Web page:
Sometimes I’m not sure what to write. I am treated with so much kindness at shul that I sometimes scheme a little to avoid having favours done for me, because I can’t do anything to repay it. A woman hugs me and draws me in for a kiss on the cheek when she sees me at Kabbalat Shabbat. The gabbai takes me aside to teach me to chant the birkot hashachar, tells me the nuances of meaning in certain Hebrew words, drives me home while blasting Carlebach melodies through open windows. An Asian-Canadian woman talks to me a little about her conversion process; she was raised Protestant, and when I say “Catholic” we both laugh. Eternal enemies. The cantor’s voice is so resonant that I feel the vibrations in the soles of my feet, in my fingertips where they hold the siddur. An intense young man wears four clips on his kippa to keep it in place on his very straight hair, and he politely refuses to shake my hand because he’s shomer negiah. I’m pleased with myself for knowing the term right away. We pound on the table singing zemirot. Instead of nitpicking or finding me inadequate, everyone seems to exaggerate what I’ve learned or what I practice, especially when they introduce me to others: “She already keeps kosher!” (Well, I don’t separate utensils yet but) “She reads Hebrew!” (A bit, painfully slowly) “She’s been attending shul very regulary!” (More like every other week, but okay.)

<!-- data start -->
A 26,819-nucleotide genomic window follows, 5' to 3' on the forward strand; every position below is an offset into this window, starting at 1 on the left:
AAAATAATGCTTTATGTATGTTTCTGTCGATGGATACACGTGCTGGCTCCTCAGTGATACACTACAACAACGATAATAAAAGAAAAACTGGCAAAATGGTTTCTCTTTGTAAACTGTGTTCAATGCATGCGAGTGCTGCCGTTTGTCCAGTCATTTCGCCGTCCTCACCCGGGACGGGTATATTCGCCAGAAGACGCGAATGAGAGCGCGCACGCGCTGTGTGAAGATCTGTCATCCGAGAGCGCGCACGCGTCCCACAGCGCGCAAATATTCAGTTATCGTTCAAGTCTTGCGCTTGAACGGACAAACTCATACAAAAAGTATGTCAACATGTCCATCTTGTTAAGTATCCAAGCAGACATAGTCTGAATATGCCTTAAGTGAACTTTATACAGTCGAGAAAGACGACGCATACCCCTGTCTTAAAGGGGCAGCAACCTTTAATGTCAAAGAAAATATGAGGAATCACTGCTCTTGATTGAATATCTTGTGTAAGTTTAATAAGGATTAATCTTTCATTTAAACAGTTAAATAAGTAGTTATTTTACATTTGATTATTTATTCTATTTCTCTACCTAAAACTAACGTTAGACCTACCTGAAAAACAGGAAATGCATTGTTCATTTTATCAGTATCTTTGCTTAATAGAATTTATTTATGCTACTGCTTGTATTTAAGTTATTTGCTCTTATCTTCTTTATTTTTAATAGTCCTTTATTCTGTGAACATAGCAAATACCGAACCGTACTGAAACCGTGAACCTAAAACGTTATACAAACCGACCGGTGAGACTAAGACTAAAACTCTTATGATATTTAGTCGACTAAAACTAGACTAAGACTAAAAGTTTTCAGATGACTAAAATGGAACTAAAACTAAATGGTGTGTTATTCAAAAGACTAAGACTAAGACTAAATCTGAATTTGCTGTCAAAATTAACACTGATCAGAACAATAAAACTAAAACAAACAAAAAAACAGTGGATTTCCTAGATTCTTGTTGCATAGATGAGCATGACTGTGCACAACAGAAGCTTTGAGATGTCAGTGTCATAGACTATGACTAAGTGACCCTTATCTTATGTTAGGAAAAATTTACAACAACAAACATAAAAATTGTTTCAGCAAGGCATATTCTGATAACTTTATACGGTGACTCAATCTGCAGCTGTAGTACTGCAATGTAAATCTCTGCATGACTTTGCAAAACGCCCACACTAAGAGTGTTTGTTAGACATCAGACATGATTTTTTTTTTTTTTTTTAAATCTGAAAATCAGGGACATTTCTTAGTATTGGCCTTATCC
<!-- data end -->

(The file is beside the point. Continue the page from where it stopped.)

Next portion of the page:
My friend the gabbai spends hours with me going over the siddur, picking out books for me from the synagogue library, teaching me tropes and melodies, showing me how tefillin are wrapped, and basically everything he can think of. He gives me twenty dollars in cash, unprovoked and randomly, but when I politely refuse he tells me that a very holy woman he knows gave it to him at a cemetery visit and told him to do something good with it. As it happens, I was nearly broke and wondering what I’d eat for Shabbat. So I take the money.
I’m not sure why I’m so surprised, but I am.